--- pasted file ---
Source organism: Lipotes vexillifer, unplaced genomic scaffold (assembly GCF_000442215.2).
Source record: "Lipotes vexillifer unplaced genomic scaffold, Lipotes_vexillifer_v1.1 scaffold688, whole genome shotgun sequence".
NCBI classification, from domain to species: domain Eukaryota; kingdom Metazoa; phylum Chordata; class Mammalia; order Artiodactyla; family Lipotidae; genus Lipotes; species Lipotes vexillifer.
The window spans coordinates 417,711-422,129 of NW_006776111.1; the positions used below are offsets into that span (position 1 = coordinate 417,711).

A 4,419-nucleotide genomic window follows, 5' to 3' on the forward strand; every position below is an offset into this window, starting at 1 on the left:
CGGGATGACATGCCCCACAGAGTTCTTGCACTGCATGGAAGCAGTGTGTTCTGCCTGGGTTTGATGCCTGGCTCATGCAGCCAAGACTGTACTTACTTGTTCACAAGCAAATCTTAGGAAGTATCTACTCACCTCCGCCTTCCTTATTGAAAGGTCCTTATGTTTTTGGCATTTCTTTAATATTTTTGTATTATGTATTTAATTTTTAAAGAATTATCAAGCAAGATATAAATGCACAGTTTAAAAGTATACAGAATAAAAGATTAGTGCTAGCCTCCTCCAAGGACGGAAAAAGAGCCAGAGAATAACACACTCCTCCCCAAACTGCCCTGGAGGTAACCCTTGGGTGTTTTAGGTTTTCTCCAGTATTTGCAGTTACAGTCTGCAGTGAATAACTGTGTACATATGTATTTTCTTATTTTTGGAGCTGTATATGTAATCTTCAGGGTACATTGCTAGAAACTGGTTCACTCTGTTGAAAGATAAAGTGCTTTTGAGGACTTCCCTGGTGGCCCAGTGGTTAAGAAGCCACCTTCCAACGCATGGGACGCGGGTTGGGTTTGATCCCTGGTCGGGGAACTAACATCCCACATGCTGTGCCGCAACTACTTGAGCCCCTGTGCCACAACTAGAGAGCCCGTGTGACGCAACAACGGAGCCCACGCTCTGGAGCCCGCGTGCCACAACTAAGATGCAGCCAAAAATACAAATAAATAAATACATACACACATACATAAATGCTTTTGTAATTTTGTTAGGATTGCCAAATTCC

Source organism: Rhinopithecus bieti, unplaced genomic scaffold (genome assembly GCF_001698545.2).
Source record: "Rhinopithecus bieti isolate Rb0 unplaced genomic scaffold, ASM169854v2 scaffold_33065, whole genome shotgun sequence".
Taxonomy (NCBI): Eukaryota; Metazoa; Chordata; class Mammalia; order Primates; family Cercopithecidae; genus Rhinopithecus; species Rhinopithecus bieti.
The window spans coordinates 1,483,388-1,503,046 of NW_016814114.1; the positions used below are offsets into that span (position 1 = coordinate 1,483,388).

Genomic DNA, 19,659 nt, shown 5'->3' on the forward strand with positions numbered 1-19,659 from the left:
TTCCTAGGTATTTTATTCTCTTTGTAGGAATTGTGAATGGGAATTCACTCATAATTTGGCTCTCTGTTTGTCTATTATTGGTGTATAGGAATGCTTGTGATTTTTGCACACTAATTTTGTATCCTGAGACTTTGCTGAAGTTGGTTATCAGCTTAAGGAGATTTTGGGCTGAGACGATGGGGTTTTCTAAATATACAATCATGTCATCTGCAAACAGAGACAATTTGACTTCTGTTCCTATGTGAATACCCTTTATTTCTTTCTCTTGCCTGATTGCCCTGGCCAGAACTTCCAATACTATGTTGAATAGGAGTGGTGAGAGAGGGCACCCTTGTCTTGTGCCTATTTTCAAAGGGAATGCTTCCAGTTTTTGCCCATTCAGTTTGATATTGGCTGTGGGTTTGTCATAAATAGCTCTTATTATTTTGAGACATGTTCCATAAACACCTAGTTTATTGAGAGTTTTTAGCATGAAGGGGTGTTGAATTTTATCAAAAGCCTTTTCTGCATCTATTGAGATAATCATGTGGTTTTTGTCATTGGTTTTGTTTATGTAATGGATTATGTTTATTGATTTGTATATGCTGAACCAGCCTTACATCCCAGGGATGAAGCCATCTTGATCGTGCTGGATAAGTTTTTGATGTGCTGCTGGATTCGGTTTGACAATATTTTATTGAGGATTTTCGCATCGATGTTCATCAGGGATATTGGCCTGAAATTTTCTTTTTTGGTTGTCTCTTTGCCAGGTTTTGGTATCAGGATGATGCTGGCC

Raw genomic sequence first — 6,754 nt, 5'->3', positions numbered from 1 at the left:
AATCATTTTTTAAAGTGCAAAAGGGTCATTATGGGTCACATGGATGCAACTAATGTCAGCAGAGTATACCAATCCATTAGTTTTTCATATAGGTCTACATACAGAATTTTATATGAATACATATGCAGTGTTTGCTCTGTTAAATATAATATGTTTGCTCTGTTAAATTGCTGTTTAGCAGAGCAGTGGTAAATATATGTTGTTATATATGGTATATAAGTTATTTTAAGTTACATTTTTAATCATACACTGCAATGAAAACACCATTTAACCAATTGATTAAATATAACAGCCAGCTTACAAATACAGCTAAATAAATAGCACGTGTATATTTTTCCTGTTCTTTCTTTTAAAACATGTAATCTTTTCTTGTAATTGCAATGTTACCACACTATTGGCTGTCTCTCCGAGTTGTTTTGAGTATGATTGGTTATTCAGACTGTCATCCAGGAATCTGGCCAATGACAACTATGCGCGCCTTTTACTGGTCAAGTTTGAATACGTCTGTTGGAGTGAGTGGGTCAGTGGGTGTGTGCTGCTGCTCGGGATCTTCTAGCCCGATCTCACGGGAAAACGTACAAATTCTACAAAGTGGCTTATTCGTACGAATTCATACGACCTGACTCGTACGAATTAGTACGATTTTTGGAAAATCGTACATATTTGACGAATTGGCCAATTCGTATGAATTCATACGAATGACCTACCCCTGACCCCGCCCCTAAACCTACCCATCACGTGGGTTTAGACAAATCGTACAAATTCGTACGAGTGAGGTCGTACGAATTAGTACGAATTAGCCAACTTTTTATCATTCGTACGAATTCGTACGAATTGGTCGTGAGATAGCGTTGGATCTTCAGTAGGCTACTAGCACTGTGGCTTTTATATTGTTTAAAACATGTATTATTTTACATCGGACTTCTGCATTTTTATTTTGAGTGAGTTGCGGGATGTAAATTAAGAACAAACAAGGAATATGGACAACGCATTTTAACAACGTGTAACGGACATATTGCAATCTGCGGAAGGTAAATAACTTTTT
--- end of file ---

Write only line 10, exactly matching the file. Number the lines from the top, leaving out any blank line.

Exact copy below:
The window spans coordinates 1,483,388-1,503,046 of NW_016814114.1; the positions used below are offsets into that span (position 1 = coordinate 1,483,388).